VER. I — 17.] ST. I.UKE. 227

and lie was perplexed, because that it was said of some, that John
was risen from the dead :

8. And of some, that Elias had appeared ; and of others, that
one ol" the old prophets was risen again.

Some said one thing, and some another, but none hit
upon the truth. There was a great deal of vain reasoning,
but no faith. " Here we may learn to detect a common
error into which men fall, when they attempt to judge of
the doctrines of religion, by the opposite opinions which
are afloat in the world. They judge that the Bible must
contain the doctrines advanced by one of the extreme parties,
when in truth, tlie opinions though disagreeing with eacii
other, are all opposed to the gospel of Jesus Christ." — Edit.

9. And Ilerod said, John have I beheaded : but who is this, of
whom I hear such things ? And he desired to see him.

Herod desired to see Christ ; and when he did, he set him
at nought. Great numbers desire to hear of him, in every
age, and after all their hearing, they make light of him.

10. And tlie apostles, when they were retm'ned, told him all
that they bad done. And he took them, and went aside privately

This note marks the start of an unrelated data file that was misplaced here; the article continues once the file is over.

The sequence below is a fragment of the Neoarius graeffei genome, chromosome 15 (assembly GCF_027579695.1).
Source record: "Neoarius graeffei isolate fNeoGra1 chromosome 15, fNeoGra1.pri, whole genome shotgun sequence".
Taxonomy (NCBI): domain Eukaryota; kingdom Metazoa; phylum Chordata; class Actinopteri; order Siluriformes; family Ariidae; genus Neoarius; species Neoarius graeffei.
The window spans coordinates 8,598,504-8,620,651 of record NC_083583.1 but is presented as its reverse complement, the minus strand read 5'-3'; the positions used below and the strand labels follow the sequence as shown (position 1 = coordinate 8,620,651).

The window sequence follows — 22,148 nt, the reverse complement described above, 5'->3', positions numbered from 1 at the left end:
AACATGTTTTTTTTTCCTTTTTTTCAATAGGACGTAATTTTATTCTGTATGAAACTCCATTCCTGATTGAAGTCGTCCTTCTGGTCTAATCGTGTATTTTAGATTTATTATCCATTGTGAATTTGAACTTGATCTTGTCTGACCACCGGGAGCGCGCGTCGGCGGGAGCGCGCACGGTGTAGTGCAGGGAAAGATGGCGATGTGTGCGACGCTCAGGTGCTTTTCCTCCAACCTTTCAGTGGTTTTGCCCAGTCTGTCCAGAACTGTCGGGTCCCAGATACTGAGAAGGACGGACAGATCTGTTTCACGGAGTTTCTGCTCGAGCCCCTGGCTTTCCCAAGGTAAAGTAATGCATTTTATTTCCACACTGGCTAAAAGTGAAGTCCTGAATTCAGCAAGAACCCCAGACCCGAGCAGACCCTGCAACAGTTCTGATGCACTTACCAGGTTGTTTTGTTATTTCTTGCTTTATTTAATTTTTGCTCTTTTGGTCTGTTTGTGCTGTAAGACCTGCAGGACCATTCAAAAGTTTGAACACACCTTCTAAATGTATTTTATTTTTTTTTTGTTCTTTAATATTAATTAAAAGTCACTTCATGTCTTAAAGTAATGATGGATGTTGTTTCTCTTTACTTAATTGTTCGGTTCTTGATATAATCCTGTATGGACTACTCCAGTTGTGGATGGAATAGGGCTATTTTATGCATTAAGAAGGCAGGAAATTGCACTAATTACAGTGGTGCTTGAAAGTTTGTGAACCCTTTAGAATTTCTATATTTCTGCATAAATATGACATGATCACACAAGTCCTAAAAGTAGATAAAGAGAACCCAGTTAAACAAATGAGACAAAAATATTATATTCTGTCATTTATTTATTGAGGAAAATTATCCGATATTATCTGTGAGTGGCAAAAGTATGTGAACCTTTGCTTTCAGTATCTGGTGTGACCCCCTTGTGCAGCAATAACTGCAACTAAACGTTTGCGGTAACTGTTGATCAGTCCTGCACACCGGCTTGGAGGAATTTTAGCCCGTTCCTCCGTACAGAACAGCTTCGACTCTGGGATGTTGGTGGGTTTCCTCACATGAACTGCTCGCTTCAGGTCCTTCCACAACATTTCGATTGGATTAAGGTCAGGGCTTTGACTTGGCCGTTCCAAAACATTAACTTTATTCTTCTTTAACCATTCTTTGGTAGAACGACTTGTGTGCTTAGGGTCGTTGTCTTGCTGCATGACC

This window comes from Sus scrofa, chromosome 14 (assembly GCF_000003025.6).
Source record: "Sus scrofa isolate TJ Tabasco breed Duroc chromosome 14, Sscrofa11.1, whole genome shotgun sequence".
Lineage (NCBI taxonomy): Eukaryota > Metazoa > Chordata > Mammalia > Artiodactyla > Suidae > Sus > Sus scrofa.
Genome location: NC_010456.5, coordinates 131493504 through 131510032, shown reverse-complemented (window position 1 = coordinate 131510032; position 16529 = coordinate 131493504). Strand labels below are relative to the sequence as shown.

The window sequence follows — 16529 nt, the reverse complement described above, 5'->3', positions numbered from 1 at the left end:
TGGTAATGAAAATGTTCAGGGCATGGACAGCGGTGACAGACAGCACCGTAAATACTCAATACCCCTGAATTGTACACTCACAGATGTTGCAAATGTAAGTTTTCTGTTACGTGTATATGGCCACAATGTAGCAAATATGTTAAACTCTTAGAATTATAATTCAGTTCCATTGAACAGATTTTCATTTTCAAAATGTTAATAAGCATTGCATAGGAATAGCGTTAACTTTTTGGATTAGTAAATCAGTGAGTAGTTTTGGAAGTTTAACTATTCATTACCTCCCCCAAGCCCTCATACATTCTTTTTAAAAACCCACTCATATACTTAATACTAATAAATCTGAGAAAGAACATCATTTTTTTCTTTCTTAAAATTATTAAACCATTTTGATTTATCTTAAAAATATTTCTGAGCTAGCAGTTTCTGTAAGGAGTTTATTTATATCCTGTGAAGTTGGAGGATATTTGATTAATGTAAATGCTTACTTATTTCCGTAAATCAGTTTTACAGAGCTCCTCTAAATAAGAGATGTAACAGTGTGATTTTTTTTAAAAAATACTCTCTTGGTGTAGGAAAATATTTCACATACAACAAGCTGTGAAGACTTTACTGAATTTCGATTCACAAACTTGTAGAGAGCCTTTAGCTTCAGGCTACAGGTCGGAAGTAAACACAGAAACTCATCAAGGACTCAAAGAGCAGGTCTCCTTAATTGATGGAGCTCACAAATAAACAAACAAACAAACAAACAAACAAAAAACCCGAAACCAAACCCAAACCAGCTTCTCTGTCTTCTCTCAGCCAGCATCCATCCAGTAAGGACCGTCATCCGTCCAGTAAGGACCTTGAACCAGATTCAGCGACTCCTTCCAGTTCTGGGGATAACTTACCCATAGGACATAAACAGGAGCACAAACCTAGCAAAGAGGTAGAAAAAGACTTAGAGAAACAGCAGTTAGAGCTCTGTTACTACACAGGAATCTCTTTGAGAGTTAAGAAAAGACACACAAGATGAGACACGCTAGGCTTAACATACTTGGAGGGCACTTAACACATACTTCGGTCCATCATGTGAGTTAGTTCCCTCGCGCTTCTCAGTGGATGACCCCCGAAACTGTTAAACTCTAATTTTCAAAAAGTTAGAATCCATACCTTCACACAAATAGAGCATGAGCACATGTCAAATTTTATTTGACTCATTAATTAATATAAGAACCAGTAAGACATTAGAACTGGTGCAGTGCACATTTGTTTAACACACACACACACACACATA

into a desert place belonging to the city called Bethsaida.

We may suppose they told him to this effect: here they
received us; there they did not: here they listened to our
preaching ; there they stopped their ears, and would not
hear the truth. He knows without their report, how we hear.

We shall see presently for what end Christ took them
aside privately. He wished to have an opportunity of
feeding the multitude by a miracle, where no bread was to
be had. Our souls may be compared to that desert place:
but Christ has food for them ; and wherever he is, tiiere
can be no want of food.

1 1. And the people, when they knew it, followed him : and he
received them, and spake unto them of the kingdom of God, and
healed them that had need of healing.

We here see that the people did not follow Christ in
vain ; as indeed, none ever shall. He took effectual care
both of their souls and bodies.

Q 2



228 ST. LUKE. [chat. IX.

12. And when the day began to wear away, then came the
twelve, and said unto hiin, Send the multitude away, that they
may go into the towns and country round about, and lodge, and
get victuals : for we are here in a desert place.

Let us take occasion from the observation of St. Luke,